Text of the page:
Paying the doctor if the debt has been sold to a collection agency will not relieve you of your debt. I would not.

Debt collection laws are actually quite stout and generally well enforced. A letter to your State Attorney General can be suprisingly effective. [I know this as having been a recipient of a few letters from the AG - $50 is nothing compared to the cost that the governent can bring to bear].
posted by vapidave at 4:05 AM on April 21, 2014

I wish there were better ones in this area. Believe it or not he comes highly recommended (for his expertise, if not his compassion). I guess I put up with him because he returns calls. You're right though, I should probably look around.

And vapidave, I'm confused what I would say to the Attorney General.
posted by intrepid_simpleton at 5:08 AM on April 21, 2014

caryatid, are you talking about disputing something? If not, what would be the steps I would follow to appeal?
posted by intrepid_simpleton at 5:13 AM on April 21, 2014

I'd send a letter to the Doctor complaining about his billing practices. Tell him that you like him as a practitioner but that his front office leaves a lot to be desired.

The doctor sold the debt to a collection agency, he's already been compensated by them. I can't imagine why his front office is asking you for payment. I'd tell them, "Since I'm dealing with the collections agency, I'll pay them."
posted by Ruthless Bunny at 5:43 AM on April 21, 2014 [2 favorites]

There is a way to pay the debt and have it removed b/c HIPPA. I don't know the exact details but it is very searchable.

Check your credit report to see if it's actually been reported.

I believe that paying the original owner of the debt does not place you I not owing the collections company as well, but it will take extra paperwork and documentation that you in fact paid the original owner.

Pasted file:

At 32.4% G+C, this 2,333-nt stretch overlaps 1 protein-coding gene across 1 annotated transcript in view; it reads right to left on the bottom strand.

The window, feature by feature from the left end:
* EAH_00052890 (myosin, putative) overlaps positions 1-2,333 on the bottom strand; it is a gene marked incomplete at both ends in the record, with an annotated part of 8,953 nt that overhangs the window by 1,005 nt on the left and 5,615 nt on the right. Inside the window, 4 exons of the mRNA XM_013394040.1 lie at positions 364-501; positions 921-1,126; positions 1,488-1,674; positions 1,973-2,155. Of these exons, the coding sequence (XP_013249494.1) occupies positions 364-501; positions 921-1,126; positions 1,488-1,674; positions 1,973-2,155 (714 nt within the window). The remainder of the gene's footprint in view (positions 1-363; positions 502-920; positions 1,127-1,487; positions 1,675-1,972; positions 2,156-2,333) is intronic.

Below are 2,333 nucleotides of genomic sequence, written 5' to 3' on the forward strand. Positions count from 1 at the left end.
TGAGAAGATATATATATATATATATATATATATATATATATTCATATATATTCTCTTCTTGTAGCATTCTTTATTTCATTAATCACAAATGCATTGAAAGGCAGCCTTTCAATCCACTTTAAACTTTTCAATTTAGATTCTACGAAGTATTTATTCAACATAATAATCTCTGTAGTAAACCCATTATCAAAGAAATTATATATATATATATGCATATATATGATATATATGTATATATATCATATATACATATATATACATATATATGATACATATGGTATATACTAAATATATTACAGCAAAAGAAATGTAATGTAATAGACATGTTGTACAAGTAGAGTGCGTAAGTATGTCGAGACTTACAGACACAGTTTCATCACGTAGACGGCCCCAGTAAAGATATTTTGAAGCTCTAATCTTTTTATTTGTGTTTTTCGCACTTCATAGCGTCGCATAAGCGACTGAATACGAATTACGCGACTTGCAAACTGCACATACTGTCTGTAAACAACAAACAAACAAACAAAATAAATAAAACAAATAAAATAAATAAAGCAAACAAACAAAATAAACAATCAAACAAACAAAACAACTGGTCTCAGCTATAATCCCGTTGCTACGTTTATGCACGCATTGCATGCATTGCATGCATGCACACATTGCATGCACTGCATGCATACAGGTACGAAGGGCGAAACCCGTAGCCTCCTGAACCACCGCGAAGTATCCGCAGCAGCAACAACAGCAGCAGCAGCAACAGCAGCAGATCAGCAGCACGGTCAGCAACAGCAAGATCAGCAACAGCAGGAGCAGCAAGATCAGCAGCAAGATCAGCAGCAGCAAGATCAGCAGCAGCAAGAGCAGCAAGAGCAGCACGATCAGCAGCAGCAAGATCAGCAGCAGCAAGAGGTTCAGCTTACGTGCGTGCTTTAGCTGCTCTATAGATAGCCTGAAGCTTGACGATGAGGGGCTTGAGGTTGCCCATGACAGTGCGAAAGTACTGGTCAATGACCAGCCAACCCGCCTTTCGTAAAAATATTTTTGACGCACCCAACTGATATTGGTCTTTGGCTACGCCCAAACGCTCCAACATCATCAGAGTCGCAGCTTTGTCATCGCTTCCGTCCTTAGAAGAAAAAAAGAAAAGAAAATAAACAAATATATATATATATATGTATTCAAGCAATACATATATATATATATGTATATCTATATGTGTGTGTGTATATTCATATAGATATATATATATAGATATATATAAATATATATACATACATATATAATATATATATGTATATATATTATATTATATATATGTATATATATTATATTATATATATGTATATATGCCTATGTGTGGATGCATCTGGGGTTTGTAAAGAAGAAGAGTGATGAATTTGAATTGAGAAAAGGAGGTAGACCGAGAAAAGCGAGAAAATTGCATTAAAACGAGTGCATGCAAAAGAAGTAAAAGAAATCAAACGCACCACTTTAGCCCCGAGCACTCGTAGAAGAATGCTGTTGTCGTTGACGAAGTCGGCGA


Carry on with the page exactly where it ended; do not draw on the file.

The fact that they are working with you and demanding the money indicates something fishy is going on.

As you can tell from the comments there are multiple ways of handling this and no way is the right way. It depends on your exact situation and preferences for paperwork.

In addition check your credit report and make sure they followed the laws (how much warning they gave, proper notification and that the bill is accurate) if not appeal it and it may come off your report.
posted by AlexiaSky at 6:13 AM on April 21, 2014

Not a scam.

The lady at the front office said "...or pay them"
In other words, she gave you a clear option of paying the collection agency directly. You owe the business money - dont get peeved at them. $50 adds up when 10 percent of their patients dont pay.Call the collection agency and ask: "have you reported this debt to any credit agency?"
posted by Kruger5 at 7:37 AM on April 21, 2014 [1 favorite]

IANYL - "Sent it to collections" may not mean any kind of external agency at all. Many companies have internal collections departments that handle bills that are past due. So first, find out who "collections" is. If it is an internal department, it does not matter if you pay them or the doctor's receptionist. Get a written receipt and have them inform the other department asap. An internal department is less likely to report it on your credit than an external one. They want you to pay the bill, but they also want to retain you as a customer of the larger business. Alienating you is not in their best interest, so use that to your advantage. Don't use empty threats, but do mention you are disappointed in how this chain of events went down.

If this is an external agency, you can still pay the doctor's office and have them remove the claim from the agency. Ask the office when you can expect the agency to be notified. If anything shows up on your credit report, dispute it with the term "billing issue".
posted by soelo at 8:06 AM on April 21, 2014

I've learned a bit about this because of researching a very similar scenario that I ended up in.

It's true that there's a recent scoring model for your FICO score that discounts collections of this size (original value less than $100). It's the FICO 08. Unfortunately it seems that not all lenders use this model -- in particular, unless it's changed recently, mortgage lenders use the FICO 04 which does count these sort of collections. Once a collection is on your credit report, it doesn't matter for scoring purposes (for other purposes it sometimes matters) whether you paid it or not, or what size it is -- it's just as bad in any case. So having the thing entirely off of your credit report or never on it in the first place is the best outcome.